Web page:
This is my fifth year being a stay-at-home dad. I have a five-year old daughter and a two-month old daughter. This isn’t the role I expected to take when I graduated college, got married, graduated from seminary, and became a pastor, but it ended up being the role I have embraced with confidence. My wife and I every so often do a check-up of the abnormal roles we have taken on of stay-at-home dad and working mom, and after a brief examination we realize what we are doing really works and we couldn’t imagine doing life together any other way.
Staying at home now with our second daughter I’m reminded of all the emotion I felt the first time around. It was lonely and depressing being a new stay-at-home dad. I didn’t know then what I know now. Back then I thought I was alone in this, I felt ashamed for not being a working dad, and I felt a lack of purpose after being a pastor serving a congregation and “making a difference in the world.” Now I am a part of the National At-Home Dad Network and other dads groups who are in the trenches and breaking barriers of what a dad is on a daily basis. Now I proudly share that this is my job and my purpose. What I did as a pastor to empower people and help them believe in themselves and be who God made them to be and to be loving and kind to all people – especially outcasts, I now get to teach to my two daughters. I moved from a macro-congregation to my micro-family. My focus is on teaching my daughters to feel confident in who they are and to be loving and kind to everyone they meet. It’s amazing to watch this in action with my five-year old.
But being a stay-at-home dad is still not the norm in many circles. Parenting magazines and Parenting Facebook groups might as well be called Mom groups. I’m constantly changing quotes and memes that mention how hard it is to be a mom to include dads too. When they talk about how hard it is to keep the house clean as a mom, I’m like, “I do that too!” When they talk about how stressful and lonely it is as a mom, I’m like, “I’m with you!” Then they bad-mouth their husbands and the father of their children for not being involved, and I’m like, “Actually, my wife is dying to get home from work to help out and spend time with the kids.”
I once was talking with a group of moms and mentioned how tired I was and she said, “Oh, you poor baby…” mockingly. I was deeply offended because I have the same job of taking care of the kids and balancing everyone’s schedules and cleaning the house and cooking the meals and getting the kids to bed just like these moms. But then I considered the source. This mom didn’t have a husband who was active to care for her and the kids. The truth is moms have a right to complain. While I get upset at the lack of including dad in parenting groups, the truth is I’m the minority. For my wife and I, we know parenting is both of our jobs, even though I’m a stay-at-home dad. For the families where both parents work or the mom stays at home and the dad works, the mom is considered the go-to parent. The dad isn’t the active father he should be. He relies completely on the mom to be the parent, the maid, the chauffer, the chef, the finance manager, the budget planner, the party planner, the school liaison, and the domestic CEO.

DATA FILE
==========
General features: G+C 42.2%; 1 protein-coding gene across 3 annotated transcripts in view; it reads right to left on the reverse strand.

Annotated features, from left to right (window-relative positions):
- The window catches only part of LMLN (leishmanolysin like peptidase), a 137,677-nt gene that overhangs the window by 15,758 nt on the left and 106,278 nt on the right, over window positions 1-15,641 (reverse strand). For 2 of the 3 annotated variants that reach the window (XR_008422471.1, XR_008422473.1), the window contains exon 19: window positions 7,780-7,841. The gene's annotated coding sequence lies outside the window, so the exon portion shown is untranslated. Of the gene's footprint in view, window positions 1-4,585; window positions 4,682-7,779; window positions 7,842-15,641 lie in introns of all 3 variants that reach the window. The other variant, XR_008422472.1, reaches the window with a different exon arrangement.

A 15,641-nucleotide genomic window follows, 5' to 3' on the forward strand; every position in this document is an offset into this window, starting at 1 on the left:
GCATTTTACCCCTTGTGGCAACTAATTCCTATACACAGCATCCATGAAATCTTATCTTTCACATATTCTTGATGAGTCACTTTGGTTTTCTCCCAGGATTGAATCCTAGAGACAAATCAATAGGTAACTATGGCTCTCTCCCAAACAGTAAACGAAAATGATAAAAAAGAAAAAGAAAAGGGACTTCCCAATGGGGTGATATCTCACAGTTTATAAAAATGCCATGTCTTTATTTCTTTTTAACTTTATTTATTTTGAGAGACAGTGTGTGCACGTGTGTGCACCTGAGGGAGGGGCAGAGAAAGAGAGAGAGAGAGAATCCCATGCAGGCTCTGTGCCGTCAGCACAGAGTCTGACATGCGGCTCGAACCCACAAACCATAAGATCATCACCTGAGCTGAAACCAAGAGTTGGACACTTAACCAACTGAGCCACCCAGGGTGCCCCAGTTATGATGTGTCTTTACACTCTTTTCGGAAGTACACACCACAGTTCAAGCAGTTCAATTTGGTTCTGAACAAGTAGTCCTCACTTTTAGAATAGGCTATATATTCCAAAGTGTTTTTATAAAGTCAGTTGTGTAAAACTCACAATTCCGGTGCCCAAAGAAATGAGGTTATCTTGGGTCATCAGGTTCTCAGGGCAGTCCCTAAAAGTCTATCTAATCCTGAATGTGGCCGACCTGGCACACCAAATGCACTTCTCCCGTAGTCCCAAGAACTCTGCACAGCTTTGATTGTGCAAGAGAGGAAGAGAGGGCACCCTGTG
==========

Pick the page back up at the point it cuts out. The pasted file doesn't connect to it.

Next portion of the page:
My wife gets really annoyed when people say how great of a dad I am because I am coloring the sidewalk with chalk with the kids or I am taking the kids on an adventure or I’m playing dress-up with them. It’s not that she’s not really proud of what I do and loves that I’m an active father; it’s that it’s because she’s a hard-working mom that I’m able to do my job at home. And she’s a super mom too! But they don’t always see what she does or get amazed by it because moms are expected to be that way. See, dads get credit when we just show up. Moms have to be the Pinterest mom, the fit and healthy mom who makes fit and healthy meals for the kids, the designer mom who has the kids looking like fashion models and their projects have to be something that goes viral. Dads can put the kids pants on and stick a meal in the microwave and we’re great dads.
I usually fix my five-year old daughter’s hair every day. If we’re out in public and her hair looks great I get, “Oh, mom did a great job fixing her hair today!” And I say, “No, daddy fixes her hair every day.” If she has a bad hair day, I get, “Oh, daddy fixed her hair today…” I’m like, “I fix her hair every day dammit and today was a rough day so give me a break!”
The difference between moms and dads is expectations. Moms need to be cut some slack – working mom or not. They need some appreciation for what they do – because they’re awesome. Dads need to step it up. What I’m trying to change and what the stay-at-home dads and active fathers I know are trying to change is this: we’re parents too. It’s our job to change dirty diapers and get up in the middle of the night and to help cook and clean and to raise the expectations of what being a dad looks like.
There’s a lot of talk about masculinity today and redefining what that looks like (which has become controversial in some circles). Being the dad of two daughters the way I feel is being a dad who dresses up and plays with blocks and plays hide ‘n’ seek and who also loves my wife unconditionally and respects her and gives her mommy time is the most masculine thing I can do. I can show my two daughters what a real man looks like so they know how they should be treated if they choose to look for a husband and father to their children in the (very distant) future. Being a dad is my most important job. It is my greatest responsibility. It makes me more of a man than any power I could have or money I could make or difference I could make in this world. Loving my girls and nurturing and caring for them and empowering them to be awesome is not mom’s job. It’s a parent’s job. And parenting should always include dads.
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